Is mammalian chromosomal evolution driven by regions of genome fragility?
Aurora Ruiz-Herrera,1 Jose Castresana,2 and Terence J Robinsoncorresponding author1
Coadministration of dihydroartemisinin-piperaquine (DHA-PQ) with fat may improve bioavailability and antimalarial efficacy, but it might also increase toxicity. There have been no studies of these potential effects in the pediatric age group. The tolerability, safety, efficacy, and pharmacokinetics of DHA-PQ administered with or without 8.5 g fat were investigated in 30 Papua New Guinean children aged 5 to 10 years diagnosed with uncomplicated falciparum malaria. Three daily 2.5:11.5-mg-base/kg doses were given with water (n = 14, group A) or milk (n = 16, group B), with regular clinical/laboratory assessment and blood sampling over 42 days. Plasma PQ was assayed by high-performance liquid chromatography with UV detection, and DHA was assayed using liquid chromatography-mass spectrometry. Compartmental pharmacokinetic models for PQ and DHA were developed using a population-based approach. DHA-PQ was generally well tolerated, and initial fever and parasite clearance were prompt. There were no differences in the areas under the concentration-time curve (AUC0-∞) for PQ (median, 41,906 versus 36,752 μg · h/liter in groups A and B, respectively; P = 0.24) or DHA (4,047 versus 4,190 μg · h/liter; P = 0.67). There were also no significant between-group differences in prolongation of the corrected electrocardiographic QT interval (QTc) initially during follow-up, but the QTc tended to be higher in group B children at 24 h (mean ± standard deviation [SD], 15 ± 10 versus 6 ± 15 ms0.5 in group A, P = 0.067) and 168 h (10 ± 18 versus 1 ± 23 ms0.5, P = 0.24) when plasma PQ concentrations were relatively low. A small amount of fat does not change the bioavailability of DHA-PQ in children, but a delayed persistent effect on ventricular repolarization cannot be excluded.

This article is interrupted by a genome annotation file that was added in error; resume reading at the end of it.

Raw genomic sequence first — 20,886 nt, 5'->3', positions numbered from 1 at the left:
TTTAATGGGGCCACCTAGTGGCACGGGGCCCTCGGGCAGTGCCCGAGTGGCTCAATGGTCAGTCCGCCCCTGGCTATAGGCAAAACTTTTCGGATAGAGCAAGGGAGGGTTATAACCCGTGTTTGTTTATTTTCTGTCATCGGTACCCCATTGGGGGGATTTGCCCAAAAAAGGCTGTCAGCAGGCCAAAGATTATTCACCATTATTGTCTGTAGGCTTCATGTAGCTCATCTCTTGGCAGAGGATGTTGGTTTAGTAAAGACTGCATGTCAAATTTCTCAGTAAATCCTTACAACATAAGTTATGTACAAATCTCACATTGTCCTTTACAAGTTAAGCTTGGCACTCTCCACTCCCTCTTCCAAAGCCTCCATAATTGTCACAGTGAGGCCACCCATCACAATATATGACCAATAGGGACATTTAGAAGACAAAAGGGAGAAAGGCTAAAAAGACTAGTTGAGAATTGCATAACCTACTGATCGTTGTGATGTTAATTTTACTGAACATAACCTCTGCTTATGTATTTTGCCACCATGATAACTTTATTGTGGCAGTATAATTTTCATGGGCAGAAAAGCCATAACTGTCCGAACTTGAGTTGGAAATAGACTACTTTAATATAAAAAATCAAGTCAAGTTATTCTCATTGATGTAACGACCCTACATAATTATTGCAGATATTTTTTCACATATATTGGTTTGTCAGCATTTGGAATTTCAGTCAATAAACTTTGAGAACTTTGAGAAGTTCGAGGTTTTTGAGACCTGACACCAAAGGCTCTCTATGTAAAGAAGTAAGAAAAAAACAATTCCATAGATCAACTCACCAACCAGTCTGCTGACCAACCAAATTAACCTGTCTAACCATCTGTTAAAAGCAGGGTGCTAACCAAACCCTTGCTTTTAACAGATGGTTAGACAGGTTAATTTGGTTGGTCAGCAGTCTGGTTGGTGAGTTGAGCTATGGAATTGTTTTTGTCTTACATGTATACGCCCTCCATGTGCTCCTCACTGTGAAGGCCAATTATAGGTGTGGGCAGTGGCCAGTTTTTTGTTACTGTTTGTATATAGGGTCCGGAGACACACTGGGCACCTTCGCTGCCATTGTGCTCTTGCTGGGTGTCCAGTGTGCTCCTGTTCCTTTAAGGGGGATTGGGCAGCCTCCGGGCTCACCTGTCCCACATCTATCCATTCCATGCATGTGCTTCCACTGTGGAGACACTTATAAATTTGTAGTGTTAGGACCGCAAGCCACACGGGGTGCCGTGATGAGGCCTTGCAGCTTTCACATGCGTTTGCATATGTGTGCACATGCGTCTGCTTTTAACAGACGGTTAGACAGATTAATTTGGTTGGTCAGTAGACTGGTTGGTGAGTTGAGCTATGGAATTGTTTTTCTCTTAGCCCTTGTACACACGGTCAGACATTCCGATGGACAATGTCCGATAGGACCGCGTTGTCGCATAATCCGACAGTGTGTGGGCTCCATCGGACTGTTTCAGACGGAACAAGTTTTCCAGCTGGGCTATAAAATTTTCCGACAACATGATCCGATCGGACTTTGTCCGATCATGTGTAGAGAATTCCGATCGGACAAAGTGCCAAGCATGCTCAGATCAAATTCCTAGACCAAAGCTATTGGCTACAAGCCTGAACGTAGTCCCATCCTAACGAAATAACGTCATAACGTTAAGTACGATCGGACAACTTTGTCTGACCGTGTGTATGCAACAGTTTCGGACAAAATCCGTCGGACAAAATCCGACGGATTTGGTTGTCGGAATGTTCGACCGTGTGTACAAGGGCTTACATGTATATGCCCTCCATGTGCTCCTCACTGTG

Effect of Coadministered Fat on the Tolerability, Safety, and Pharmacokinetic Properties of Dihydroartemisinin-Piperaquine in Papua New Guinean Children with Uncomplicated Malaria